6. Telepathy

Mom knows exactly how her child is feeling without him saying word. Moms can read minds so well that they also sense when their child is lying or even beginning to contemplate doing anything they are not supposed to do. 

7. Invisibility

Mom can make herself completely undetectable, especially if her kid is fast asleep and it’s Mommy Time. She can move around the house completely unnoticed, drinking wine and doing Mom things. She has mapped out every creak in the floor and can stealthily enter and exit a child’s room without ever waking him.

 8. Making Others Invisible

Moms have an amazing knack for tuning out annoying children. Once Mom makes you invisible, she can read a book, sip beer on the patio, or watch her favorite television show. All while a child is still being incredibly irritating.

 9. Weaponry Skills

Don’t ever challenge a Mom in a knife fight. She has been cutting up food with unrivaled precision and speed for years.

 10. Hypnosis

Moms are Sirens who can lure even the most stubborn sleep striker into a peaceful slumber using only her calming voice and some “Hush Little Baby” action.

 11. Patience of Steel

Mom is incredibly patient (most of the time). Except when Mom loses it. Then Mom turns into the Evil Villain.

 12. The Sonic Scream

What happens when Mom loses it, as mentioned above. This scream usually follows many ignored requests from Mom for her children to stop doing something. Everyone hears The Sonic Scream. Tears likely follow.

 13. Freeze Vision

The look. The one look from Mom that lets her kids know to immediately stop whatever they are doing for fear of the Wrath of Mom. 

 14. Healing Powers

Sometimes just one kiss from Mom can miraculously heal minor boo boos. 

15. Object Location Honing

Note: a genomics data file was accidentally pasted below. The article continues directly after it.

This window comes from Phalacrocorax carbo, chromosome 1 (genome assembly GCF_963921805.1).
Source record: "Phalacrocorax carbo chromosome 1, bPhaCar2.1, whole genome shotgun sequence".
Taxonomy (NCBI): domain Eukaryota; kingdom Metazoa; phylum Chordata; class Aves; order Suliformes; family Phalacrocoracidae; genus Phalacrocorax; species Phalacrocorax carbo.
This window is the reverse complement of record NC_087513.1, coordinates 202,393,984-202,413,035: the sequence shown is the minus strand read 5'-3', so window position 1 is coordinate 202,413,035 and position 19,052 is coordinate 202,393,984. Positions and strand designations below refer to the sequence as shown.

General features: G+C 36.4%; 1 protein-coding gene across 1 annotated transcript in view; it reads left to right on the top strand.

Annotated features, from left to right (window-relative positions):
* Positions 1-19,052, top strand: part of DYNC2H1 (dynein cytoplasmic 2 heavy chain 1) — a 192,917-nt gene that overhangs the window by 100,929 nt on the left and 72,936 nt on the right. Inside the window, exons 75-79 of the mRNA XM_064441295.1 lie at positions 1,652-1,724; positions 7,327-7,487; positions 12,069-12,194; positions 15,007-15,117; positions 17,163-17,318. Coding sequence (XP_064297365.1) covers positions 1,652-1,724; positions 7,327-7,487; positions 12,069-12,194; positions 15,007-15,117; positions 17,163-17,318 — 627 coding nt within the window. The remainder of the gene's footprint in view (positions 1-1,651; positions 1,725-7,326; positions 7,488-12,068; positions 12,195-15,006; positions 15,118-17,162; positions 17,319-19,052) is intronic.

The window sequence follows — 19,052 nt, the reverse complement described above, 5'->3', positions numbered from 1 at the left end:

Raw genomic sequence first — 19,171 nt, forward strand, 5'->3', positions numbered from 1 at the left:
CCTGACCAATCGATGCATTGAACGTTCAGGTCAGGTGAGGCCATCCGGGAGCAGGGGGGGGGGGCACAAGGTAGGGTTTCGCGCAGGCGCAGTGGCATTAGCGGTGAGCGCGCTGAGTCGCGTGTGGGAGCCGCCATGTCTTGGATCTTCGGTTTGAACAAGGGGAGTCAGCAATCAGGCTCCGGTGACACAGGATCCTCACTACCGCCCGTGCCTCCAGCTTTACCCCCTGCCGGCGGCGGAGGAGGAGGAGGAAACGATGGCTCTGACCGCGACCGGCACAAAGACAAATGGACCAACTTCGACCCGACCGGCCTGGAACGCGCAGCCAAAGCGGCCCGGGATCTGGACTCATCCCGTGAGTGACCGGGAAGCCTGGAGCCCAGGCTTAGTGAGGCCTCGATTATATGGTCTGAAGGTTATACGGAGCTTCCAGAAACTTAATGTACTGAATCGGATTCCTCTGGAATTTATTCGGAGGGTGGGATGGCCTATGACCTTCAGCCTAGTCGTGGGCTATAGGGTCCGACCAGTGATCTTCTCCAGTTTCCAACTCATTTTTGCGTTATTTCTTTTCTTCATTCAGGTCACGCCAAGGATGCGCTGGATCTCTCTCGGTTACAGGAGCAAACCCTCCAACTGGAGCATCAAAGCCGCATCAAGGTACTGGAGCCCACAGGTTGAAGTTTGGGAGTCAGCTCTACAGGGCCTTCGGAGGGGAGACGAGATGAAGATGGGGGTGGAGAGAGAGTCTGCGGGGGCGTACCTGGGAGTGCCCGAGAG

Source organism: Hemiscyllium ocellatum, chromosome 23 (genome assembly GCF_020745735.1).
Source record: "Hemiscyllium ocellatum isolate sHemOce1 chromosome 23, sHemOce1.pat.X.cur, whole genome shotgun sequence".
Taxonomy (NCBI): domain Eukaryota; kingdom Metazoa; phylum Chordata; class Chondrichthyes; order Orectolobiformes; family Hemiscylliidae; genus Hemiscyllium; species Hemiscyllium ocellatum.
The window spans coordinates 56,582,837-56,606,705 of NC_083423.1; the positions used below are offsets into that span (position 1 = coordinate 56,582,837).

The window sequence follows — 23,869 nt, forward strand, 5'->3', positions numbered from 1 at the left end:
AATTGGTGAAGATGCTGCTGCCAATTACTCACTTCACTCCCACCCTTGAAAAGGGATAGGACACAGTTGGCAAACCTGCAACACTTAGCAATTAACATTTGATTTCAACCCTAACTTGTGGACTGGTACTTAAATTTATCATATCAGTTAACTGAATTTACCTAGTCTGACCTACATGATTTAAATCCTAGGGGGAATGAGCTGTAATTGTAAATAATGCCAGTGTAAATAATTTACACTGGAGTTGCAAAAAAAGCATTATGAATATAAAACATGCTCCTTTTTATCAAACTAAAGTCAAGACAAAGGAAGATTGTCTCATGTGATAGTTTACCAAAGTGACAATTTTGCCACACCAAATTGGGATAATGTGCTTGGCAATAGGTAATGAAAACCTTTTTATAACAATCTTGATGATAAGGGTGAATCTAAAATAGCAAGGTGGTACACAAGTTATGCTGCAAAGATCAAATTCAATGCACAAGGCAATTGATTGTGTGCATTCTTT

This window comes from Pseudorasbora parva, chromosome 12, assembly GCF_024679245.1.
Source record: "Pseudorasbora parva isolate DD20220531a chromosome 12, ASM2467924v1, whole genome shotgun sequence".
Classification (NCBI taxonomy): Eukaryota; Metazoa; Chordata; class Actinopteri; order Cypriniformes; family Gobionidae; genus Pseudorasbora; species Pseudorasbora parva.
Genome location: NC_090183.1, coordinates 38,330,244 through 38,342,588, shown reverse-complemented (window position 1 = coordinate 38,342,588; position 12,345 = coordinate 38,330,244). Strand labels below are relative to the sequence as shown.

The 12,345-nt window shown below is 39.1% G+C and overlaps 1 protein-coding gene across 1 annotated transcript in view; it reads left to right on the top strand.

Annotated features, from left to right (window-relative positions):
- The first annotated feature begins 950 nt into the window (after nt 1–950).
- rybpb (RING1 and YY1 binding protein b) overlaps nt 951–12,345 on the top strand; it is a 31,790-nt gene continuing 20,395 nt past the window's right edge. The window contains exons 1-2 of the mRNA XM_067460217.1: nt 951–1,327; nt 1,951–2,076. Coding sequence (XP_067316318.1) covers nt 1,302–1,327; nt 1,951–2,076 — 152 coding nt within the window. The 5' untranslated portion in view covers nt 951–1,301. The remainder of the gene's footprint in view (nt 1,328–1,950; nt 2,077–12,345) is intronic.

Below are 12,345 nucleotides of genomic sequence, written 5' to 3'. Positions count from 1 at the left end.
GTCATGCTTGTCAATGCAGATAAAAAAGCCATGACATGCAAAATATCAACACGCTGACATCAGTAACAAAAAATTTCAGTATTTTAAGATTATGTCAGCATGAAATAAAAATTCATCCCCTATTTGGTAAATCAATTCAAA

In other words, Mom can find anything. Lost socks, the other Barbie shoe, and misplaced pacifiers stand no chance against Mom’s powerful tracking skills.

16. Omnipresence

Even when Moms is not there, Mom is there. Mom is everywhere. All the time. 

 17. Superhuman Endurance

After non-stop, grueling days of caring for children and a home, even a Mom sometimes feels as though she’s reached her breaking point, but she somehow always finds more energy. 

image via CanStockPhoto

Five of My Most Questionable Parenting Moments… So Far

I’m not a perfect mother. I may pretend like I am on Facebook and Instagram, but I make plenty of mistakes. We all do. We just hope our kids are young enough to never remember them. Or that we can buy them ice cream and pretend as though it never happened.

After only two years, I already have a lengthy list of motherhood mishaps ranging from minor to completely catastrophic. Here are just a few of the highlights… So far.

1. The First Night

I’ll just come right out and say it. We almost killed our kid before we even left the hospital. I can look back and nervously laugh only because somehow she survived despite our obvious lack of parenting skills.